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I Am a Stranger in This Place: An Experiment in Vibe
Artist: The Violet Burning 
Label: Sovereign Productions

After the high, dizzying plastics and low, heart-rending elastics of their last record, The Violet Burning has decided to settle down in "an experiment in vibe" for I Am a Stranger in This Place, a combination greatest hits, live, and praise and worship. The albumís cover makes obvious reference to Spacemen 3, and that, along with Spiritualized and Mercury-era Prayer Chain, is a good place to start in describing the sound of Stranger.

Most of these interpretations are not radically different than the originals, except in one respect: whereas songs such as "Low" and "She Says Electric" exploded into waves of distortion at times, their "vibe" counterparts never do, relying instead on chorus and echo pedals, as well as the soft urgency in lead singer Michael J. Pritzlís voice to get their power across. Pritzl is helped, as always, by a member of his usual throng of female back-up singersóthis time around, itís Melissa Barnett.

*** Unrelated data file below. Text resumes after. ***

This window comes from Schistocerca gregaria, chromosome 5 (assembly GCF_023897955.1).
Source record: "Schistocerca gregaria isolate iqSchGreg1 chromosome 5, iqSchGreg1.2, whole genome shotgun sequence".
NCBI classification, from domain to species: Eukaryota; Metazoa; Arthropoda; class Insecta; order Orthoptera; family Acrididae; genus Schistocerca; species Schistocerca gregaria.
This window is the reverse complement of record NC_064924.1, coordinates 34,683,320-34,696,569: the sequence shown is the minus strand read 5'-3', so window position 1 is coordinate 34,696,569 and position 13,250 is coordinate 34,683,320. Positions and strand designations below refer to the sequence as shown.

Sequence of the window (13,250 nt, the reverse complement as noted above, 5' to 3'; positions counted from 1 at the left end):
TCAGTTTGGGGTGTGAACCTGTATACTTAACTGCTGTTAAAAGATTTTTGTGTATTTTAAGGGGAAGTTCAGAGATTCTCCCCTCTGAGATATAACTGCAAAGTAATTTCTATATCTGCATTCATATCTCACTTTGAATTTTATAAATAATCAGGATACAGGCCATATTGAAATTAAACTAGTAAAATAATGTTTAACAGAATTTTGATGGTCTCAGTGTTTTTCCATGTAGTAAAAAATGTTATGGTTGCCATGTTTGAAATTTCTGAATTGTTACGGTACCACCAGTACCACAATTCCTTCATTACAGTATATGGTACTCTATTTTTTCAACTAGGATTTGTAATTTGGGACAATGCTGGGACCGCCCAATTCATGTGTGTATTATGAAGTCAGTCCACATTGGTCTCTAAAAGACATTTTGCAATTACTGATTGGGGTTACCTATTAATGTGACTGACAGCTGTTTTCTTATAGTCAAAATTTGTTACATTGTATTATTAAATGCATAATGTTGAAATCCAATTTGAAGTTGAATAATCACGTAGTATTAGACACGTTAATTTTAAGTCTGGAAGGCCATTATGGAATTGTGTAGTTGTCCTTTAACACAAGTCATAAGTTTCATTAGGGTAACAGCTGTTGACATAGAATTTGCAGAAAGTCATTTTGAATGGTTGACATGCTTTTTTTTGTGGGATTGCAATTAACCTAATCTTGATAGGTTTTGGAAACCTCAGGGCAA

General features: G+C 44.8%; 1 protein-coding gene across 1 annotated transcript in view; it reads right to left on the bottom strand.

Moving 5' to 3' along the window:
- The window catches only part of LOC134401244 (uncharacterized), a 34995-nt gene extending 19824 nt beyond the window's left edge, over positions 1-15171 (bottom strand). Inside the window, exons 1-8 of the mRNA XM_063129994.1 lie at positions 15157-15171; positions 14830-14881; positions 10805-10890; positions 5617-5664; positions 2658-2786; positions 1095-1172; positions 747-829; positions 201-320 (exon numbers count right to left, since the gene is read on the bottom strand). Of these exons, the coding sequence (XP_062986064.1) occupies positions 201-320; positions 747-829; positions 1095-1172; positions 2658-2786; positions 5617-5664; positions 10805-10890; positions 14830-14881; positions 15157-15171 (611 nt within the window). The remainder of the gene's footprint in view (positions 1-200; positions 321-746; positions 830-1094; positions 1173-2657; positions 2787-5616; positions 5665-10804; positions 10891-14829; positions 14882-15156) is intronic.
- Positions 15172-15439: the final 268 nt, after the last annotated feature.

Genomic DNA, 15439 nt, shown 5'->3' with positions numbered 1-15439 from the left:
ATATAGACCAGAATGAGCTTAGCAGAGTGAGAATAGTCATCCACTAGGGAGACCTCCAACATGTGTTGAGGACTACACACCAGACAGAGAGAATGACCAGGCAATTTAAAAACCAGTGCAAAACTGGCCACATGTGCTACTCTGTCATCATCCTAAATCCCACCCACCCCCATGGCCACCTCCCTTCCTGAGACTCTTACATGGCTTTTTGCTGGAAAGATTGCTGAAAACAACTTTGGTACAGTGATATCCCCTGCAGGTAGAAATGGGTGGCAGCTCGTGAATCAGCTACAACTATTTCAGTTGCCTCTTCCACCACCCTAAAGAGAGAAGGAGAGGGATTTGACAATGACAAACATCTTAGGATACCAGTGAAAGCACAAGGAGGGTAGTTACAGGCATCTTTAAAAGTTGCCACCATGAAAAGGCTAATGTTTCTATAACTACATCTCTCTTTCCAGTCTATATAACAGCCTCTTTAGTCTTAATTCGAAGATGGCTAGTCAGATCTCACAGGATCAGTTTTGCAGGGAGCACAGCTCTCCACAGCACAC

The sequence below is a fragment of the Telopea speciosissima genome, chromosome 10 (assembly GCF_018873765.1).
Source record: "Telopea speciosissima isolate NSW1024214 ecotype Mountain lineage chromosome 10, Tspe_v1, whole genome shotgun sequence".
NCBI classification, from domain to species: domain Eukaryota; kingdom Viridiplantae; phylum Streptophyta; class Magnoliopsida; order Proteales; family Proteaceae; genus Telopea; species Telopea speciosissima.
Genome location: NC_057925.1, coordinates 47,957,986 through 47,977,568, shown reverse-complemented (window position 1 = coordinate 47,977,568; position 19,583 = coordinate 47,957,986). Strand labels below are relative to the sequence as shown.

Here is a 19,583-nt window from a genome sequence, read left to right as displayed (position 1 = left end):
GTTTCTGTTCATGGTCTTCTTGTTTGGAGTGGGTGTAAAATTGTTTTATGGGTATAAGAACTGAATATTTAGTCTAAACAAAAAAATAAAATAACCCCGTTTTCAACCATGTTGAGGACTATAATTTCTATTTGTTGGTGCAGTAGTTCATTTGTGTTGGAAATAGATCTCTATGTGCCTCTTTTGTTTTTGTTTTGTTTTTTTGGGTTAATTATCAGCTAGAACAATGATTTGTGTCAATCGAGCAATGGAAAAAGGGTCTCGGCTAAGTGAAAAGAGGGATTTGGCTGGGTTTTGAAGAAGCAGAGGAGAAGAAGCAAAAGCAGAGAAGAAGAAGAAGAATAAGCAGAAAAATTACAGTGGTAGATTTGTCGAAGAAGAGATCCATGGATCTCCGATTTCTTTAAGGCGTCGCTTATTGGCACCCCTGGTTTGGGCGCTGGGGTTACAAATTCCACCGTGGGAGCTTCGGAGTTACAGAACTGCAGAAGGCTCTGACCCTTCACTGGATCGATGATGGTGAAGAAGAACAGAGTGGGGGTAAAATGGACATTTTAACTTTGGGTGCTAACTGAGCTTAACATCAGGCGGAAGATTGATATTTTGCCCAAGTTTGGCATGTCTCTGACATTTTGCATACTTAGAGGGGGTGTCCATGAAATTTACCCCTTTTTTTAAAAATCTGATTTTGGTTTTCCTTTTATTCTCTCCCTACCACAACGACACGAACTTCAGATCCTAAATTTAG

Violet Burning fans will know most of these songs, although quite a few of them come from the long out-of-print albums Strength and Chosen, and thus Stranger is the only place to get them. Theyíre all in the worship vein that the band is beginning to become known for, although theyíre quite a bit rawer and edgier than, say, "Shout to the Lord." Instead, Pritzl tends to rip his heart open in the manner of King David, showing not only his desperation ("Low"), but also his joy ("There is Nowhere Else").

What I find really interesting and worth noting is the fine line between the spiritual and the sensual in these songs. Pritzl apparently does not draw a line (and nor should he), and even builds more haze around the issue by following "Baby, donít let go" with "Spirit, donít let go" in "Arabic Tremelo Radio." All the great rock stars, of course, from Little Richard to Marvin Gaye to Bono, have mixed the religious and the sexual in this manner, and essays could be (and have been) written on the implications of this. Iíll spare you another one.

All in all, this is a wonderful album for those seeking something more honest than typical praise and worship music, for fans of The Violets, or for those who canít abide the current lack of drone music in the "Christian" scene.

Michial Farmer (8/15/2001)

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